When you settle in with a book on the dock or in a hammock, a good story is required, but it isn't enough.
Cottage reading is a particular breed of entertainment that demands just the right mix of high and low, sweeping time spans and specific details. The breezy beach book is too light for this endeavour (you've got to keep the mind sharp enough to calculate insect repellant doses so as not to give the kids blood poisoning), but neither is this the moment to rediscover Proust. Without a certain expansiveness, a cottage book leaves you tethered to present realities, defeating the purpose of the reflective vacation. Without an accessible and forward-moving narrative -- language and plot not simplistic, but still simple enough to be followed in an ice cream and sunshine induced daze -- the cottage book gets tossed in favour of a Sudoku puzzle.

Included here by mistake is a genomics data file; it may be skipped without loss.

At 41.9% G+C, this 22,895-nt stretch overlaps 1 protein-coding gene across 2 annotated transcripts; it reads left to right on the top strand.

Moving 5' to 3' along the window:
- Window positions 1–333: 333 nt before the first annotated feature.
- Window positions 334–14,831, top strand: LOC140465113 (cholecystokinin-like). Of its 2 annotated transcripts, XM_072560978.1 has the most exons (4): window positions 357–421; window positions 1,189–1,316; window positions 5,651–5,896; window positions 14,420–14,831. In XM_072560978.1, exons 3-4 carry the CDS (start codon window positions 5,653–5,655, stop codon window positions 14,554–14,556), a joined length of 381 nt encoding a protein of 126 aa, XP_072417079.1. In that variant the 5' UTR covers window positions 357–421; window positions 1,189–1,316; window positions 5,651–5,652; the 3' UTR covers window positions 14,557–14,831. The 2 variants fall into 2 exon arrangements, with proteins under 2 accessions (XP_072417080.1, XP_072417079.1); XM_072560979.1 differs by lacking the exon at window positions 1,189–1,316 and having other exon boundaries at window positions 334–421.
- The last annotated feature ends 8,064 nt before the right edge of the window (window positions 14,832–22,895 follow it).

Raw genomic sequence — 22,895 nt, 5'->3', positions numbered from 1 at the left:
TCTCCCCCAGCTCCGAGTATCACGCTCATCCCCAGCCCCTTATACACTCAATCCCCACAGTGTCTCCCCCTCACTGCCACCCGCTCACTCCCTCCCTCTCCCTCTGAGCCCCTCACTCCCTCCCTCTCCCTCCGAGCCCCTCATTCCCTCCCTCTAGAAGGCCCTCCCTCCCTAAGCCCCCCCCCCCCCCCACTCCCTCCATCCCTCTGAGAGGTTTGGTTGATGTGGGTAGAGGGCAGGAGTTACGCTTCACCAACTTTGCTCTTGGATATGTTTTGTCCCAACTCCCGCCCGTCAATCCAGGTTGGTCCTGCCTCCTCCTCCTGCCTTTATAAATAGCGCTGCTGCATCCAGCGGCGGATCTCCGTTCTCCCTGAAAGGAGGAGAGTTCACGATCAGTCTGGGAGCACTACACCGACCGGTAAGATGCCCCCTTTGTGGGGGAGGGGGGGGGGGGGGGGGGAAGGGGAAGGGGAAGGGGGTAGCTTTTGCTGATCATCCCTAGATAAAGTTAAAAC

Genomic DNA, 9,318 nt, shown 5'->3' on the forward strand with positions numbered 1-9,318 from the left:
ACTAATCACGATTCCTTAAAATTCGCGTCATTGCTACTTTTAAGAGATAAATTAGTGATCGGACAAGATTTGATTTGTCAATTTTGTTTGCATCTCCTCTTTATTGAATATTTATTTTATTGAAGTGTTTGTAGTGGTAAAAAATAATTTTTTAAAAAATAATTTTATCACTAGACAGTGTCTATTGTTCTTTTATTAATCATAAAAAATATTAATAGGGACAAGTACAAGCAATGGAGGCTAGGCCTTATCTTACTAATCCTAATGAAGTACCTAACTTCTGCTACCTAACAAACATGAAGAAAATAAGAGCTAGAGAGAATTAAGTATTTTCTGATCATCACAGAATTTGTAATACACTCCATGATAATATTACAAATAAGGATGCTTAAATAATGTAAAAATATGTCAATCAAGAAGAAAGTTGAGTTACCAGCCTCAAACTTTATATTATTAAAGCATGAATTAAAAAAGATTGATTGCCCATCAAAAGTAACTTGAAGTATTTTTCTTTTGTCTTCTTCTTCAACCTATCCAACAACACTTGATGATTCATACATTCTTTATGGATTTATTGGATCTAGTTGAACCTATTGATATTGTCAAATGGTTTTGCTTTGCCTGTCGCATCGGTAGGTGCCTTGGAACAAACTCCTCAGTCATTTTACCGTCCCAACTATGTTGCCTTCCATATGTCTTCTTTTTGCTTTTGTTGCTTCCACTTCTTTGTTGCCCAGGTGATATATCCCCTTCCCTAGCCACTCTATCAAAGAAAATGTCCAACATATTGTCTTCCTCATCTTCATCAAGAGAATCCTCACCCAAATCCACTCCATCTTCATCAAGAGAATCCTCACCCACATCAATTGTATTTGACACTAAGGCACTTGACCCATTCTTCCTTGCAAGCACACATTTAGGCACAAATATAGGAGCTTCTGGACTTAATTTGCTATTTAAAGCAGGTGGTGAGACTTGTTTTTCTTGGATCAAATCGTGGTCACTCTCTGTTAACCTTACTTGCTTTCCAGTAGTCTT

These are the sorts of considerations I take into account when choosing which books I recommend for reading by the lake to the soundtrack of loons, woodpeckers, and outboard motors.
To determine if a work makes the cut, I of course factor in my usual measure of book quality: Does it elicit pangs of recognition, along with a desire to sign up for a creative writing class, and cause several emotions, preferably all at once?
But I also look for practical cottage-specific benefits: Ebooks save suitcase room, new releases add meaning to the reviews in magazines and newspapers that will also be dock and hammock staples, and stories that cross generations ring particularly true when read in a physical environment that is returned to again and again, in different phases of life and with evolving incarnations of family.
All of that should help explain this summer's best cottage reads, which include works of fiction, such as Khaled Hosseini's And the Mountains Echoed, with its lost and longing daughters and fathers, and true stories, such as She Left Me the Gun, Emma Brockes' honest memoir about traveling to South Africa to unravel her dead mother's painful early life.